This, of course, led us to ask ourselves: If we don’t really need a wedding party, then why have a designated wedding party? Why not just let them be regular guests? What’s the point?

Well, we considered that one for about half a second. The point is, they’re our people. Our chosen family. Even if we may have drifted slightly from some. We still wouldn’t be who we are without them. We want to have them around us all through the day, and we want to recognize and celebrate how much they mean to us. That’s why we want a wedding party. We just… don’t… know… what to do with them.

I feel like I’m tripping balls. I realize this entire thing should be a non-issue. I know we can just do what we want, right? But I’m having a hard time justifying the extravagance of a wedding party when the lack of clearly defined roles precludes the need for one. But we still want it. And I know we can just do what we feel like. But there’s no good reason to have one. It’s a giant circuitous merry-go-round of fuzzy logic. In my brain. Kind of like the Olympic rings, but less colorful.

Are you choosing a wedding party? If so, what are you doing with them?

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* You are SO JELLUS right now.

** I would talk about yours, but I haven’t met them. I hear they are nice people, though. Upstanding citizens. Outside of that one incident at the Krispy Kreme, of course.

*** You hear me, girls??? Feel free to use other adjectives  like stunning, gorgeous, breathtaking, and so on.

**** Although just between you and me, if I wanted to, I would point to The Knot’s definition of a Page, which is “Young boys (or girls) aged six through nine who carry the bride’s extra-long wedding gown train (think of Lady Di’s wedding) as she walks down the aisle. Also known as ‘train bearers.'” Bwah? This actually happens outside of royal weddings and fairy tales? I had NO IDEA.

in which i wear the pants

A couple weeks ago a flyer arrived in the mail from Men’s Wearhouse. Some deal on wedding tuxedo rentals.

The punchline? It was addressed to me.

“This Valentine’s Day, Men’s Wearhouse cordially invites your groom* to take advantage of a one-of-a-kind offer he’s sure to love!” the inside copy shouted at me gaily.

It was marketed to me. Like I am in charge of getting my partner dressed for the wedding.

I understand why this is the way it is. I understand that at some point everybody agreed that men couldn’t care less about getting married, and they cannot be trusted to with any of the details. So Men’s Wearhouse mails its promotional material to women, because then at least it has a chance of being read instead of getting lost at the bottom of a pile of old pizza boxes and unwashed socks. Or however these hypothetical menfolk live.** In fact, they probably haven’t taken those pizza boxes out to the trash yet because they’re too busy hiding in terror from their fiancées, who are stalking around the house screeching about how they better get over to the store right this very second to pick out matching TUXES AND SUITS AND TIES, OH MY.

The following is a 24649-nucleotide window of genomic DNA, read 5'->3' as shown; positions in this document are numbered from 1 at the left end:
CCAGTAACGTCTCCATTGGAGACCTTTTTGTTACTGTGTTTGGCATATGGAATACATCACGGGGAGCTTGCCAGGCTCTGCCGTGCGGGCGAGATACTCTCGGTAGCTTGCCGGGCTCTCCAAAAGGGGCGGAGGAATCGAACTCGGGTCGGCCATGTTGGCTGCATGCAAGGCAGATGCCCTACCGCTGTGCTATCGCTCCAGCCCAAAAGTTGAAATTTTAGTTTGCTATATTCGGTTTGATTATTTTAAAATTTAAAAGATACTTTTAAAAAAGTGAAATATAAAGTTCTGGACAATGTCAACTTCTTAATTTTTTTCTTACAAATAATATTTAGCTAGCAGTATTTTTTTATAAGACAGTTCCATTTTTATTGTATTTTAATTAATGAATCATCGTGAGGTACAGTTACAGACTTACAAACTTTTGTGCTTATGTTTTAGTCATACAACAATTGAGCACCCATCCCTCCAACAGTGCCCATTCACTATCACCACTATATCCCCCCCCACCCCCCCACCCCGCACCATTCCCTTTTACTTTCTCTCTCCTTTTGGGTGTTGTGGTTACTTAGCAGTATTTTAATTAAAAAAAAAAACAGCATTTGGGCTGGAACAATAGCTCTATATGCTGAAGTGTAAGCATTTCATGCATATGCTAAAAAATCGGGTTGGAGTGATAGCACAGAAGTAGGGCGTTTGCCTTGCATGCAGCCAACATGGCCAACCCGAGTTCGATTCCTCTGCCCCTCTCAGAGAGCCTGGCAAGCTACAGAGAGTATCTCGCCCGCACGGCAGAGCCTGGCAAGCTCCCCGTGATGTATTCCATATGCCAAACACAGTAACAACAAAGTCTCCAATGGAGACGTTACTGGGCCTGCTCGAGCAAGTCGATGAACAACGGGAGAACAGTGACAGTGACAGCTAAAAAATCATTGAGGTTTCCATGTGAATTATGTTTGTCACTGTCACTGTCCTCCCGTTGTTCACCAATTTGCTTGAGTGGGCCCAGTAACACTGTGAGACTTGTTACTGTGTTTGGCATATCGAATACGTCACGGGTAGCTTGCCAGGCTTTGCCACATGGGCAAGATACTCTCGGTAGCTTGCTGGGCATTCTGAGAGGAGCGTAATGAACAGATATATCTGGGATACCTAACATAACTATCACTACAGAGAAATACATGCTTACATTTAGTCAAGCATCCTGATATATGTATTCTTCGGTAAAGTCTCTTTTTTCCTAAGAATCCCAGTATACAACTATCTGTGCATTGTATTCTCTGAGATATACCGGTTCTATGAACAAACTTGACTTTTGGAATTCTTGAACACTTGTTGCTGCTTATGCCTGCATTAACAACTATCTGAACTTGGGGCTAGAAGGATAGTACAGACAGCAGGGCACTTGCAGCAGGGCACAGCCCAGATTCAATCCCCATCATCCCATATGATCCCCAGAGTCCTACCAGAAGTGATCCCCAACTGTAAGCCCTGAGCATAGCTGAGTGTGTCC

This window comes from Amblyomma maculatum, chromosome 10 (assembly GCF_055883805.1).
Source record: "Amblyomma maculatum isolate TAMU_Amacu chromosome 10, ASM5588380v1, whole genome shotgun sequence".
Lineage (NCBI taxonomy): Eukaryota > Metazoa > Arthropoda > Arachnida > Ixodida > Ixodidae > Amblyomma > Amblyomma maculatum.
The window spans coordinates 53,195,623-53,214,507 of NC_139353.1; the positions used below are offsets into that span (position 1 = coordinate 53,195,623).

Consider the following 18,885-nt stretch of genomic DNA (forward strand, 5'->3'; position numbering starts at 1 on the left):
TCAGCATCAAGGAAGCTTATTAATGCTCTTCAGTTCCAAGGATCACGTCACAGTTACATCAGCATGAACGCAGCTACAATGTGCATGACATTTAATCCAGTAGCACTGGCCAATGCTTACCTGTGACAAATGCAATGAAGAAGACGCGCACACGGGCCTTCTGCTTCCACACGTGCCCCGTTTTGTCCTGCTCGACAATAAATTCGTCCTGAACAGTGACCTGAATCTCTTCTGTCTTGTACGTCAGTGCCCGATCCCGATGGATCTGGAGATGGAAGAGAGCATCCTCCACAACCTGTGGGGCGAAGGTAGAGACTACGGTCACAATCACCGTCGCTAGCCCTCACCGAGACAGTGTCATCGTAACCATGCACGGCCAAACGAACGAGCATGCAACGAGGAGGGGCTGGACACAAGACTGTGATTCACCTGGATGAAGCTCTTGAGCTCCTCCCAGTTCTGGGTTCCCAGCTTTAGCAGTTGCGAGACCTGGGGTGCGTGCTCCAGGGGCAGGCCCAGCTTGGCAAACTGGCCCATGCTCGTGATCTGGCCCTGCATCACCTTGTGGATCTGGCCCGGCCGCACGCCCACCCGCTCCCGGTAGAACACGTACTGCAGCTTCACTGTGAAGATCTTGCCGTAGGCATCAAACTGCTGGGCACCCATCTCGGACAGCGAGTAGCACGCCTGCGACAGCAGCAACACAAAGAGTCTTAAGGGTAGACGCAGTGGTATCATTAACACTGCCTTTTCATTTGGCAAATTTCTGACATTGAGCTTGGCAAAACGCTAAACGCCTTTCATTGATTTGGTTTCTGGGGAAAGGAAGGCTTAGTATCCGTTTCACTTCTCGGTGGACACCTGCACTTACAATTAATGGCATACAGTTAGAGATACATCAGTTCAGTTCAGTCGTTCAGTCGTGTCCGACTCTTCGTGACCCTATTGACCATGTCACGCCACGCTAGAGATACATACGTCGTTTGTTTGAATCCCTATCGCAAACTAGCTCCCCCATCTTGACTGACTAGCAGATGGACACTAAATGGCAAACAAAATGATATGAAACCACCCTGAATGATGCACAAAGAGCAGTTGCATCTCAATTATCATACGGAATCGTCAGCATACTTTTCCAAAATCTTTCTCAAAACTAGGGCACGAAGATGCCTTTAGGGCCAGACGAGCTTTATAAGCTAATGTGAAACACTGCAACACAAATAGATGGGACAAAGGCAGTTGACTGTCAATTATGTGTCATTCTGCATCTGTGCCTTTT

I understand that, but I don’t get it. Yes, the beau and I will talk about what we’re both wearing for the wedding, and he’ll ask me for advice, and I’ll seek out his reaction, and I imagine we’ll make a joint decision on, say, what color of tie the groomsmen will wear. But dude: his clothes, his problem.

Then again, maybe Men’s Wearhouse was right after all. Maybe I am the one in charge here. Because “my groom” didn’t even get to see that flyer offer.

I threw it out on his behalf.

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* Emphasis mine.

** Heh. I’ll bet they drive Dodge Chargers.

when cynicism attacks

I’m tired of the internet. No, scratch that. I’m tired of looking at weddings on the internet. Lately it seems like every “real wedding” post I read kicks off with the same breathlessly gushy introduction about how this wedding is simply so sweet and airy it will just make you want to grin so hard your cheeks will hurt, and your toes will feel fluttery and you’ll want to do a little dance and shout “yay!” And I have to fight the urge to roll my eyes so hard they shoot out of their sockets.

I know. I’m a bitter, heartless, unsentimental bastard.

Here’s something else I want to know: Why is everything on the internet so perfect and twee? I click one link, and it is like “Look! Look at this cute thing! You know you want this cute thing so bad you could just keel over and DIE!!” And I click away and onto the next, and all of a sudden it’s “THING THING THING! CUTE CUTE CUTE!” all up in my face.

I am tired, tired, tired.

All this stuff is just stuff. Stuff that will be forgotten or sold or sent to a landfill.* I can’t muster the energy to care about it so. Damn. Hard.

Finally, I just want to say a big special EFF YOU to all those impeccably designed invitation suites out there. Seriously. You know who you are.

Well, that’s our show for today! Thank you. Thanks for comin’ out, folks! Have a safe drive home. I’ll be here all week.

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* Davanie of A Paler Shade of White posted about stuff a couple weeks ago, and it’s been kicking around in my head ever since. Where does it come from? Where will it end up? Can I repurpose most of the stuff I use for the wedding? The stuff I use for my life? Go read if you haven’t.

rebel rebel

Listen. I understand that traditionally, the maid of honor hosts the bridal shower. But all of my brigadiers are broke. They are wrestling with student loans, cuts in pay at work, working extra jobs, car troubles, going back to school. They got 99 problems and a bridal shower sure as fuck ain’t one.

So I’m putting this party on. A joint effort between me and my mom. Makes good clean sense, right?

But then today I wandered onto some site named “A to Z of Manners and Etiquette” which, I know, already sounds like a real winner. And right there, under the section about who should host the shower, it said (emphasis theirs):

A bridal shower rule that has not changed is that the bride never hosts her own bridal shower.

OH DAYYYYYAMN SON, I AM BREAKING RANK!!! Imagine how pissed my shower guests will be when they find out that my maid of honor did not have to resort to streetwalking in order to scrape together enough cash to pay for the party on my behalf! They will probably hurl their wine glasses to the ground and stalk off in a huff. Stupid bride-hosted wine-tasting trip.